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SGO Researchers Urge Special Treatment of Atypical Glandular Cells Found in Pap Smears

SGO Researchers Urge Special Treatment of Atypical Glandular Cells Found in Pap Smears

A typical glandular cells detected on cervical Pap smears indicate significant cervical pathology in 17% of cases and require an immediate work-up and biopsy, according to research reported in the October issue of Gynecologic Oncology, the scientific publication of the Society of Gynecologic Oncologists (SGO).

Although atypical glandular cells of undetermined significance (AGCUS) were found in only 0.2% of the more than 68,000 Pap smears analyzed in this 5-year study, compared with 4.5% of smears that had the more common atypical squamous cells of undetermined significance (ASCUS), AGCUS results were much more ominous. Atypical glandular cells of undetermined significance often indicate infection or reparative changes and frequently only require repeat Pap smears. However, in this study, which reviewed a series of 77 patients with AGCUS found on cytologic screening examinations, researchers discovered underlying cancer and/or significant precancerous lesions in 17% of evaluated patients.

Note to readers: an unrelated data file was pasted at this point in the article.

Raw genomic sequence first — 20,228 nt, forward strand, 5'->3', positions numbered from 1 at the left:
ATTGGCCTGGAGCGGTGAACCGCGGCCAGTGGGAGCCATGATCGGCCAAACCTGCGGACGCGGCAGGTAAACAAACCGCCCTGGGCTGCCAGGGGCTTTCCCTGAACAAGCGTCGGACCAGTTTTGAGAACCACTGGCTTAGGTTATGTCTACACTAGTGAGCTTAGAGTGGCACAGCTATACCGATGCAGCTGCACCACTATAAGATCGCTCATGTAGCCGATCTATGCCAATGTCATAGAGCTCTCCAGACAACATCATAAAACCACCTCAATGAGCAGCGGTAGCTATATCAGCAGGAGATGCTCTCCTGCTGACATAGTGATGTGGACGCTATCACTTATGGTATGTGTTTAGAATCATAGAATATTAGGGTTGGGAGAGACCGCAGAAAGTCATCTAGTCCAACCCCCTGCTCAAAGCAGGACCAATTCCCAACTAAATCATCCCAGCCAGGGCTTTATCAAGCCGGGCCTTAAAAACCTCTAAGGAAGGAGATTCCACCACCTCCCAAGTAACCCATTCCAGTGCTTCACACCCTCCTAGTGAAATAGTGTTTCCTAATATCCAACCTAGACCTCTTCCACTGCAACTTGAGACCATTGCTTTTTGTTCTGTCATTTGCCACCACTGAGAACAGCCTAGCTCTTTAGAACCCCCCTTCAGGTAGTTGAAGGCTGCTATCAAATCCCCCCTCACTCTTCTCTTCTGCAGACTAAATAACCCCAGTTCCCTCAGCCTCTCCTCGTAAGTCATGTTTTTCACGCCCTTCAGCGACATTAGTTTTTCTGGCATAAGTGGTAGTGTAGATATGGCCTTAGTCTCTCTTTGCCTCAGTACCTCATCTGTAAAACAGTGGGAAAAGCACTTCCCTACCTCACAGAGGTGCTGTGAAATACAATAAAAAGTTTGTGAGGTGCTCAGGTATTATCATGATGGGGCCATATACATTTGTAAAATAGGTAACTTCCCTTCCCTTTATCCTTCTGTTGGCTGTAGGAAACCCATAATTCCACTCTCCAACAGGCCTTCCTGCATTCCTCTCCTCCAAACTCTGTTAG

"Gynecologists aren't seeing a great deal of AGCUS in their offices because of its relative rarity. Therefore, women with AGCUS are often lumped into the same triage as ASCUS," said study leader, Alexander W. Kennedy, md, Cleveland Clinic Foundation, Cleveland, Ohio. "But nearly 20% of these AGCUS smears will turn out to have significant abnormalities and need to be treated immediately and very differently than women with ASCUS results."

Based on their experience, these researchers have established institutional guidelines indicating that patients with AGCUS on cytologic screening should undergo immediate, intensive diagnostic studies, including colposcopy, endocervical curettage, and endometrial biopsy.

"Cervical adenocarcinomas are increasing in frequency, especially in young women. Physicians can't miss this opportunity to detect these lesions early or at a precancerous stage," said SGO President David M. Genhenson, MD.

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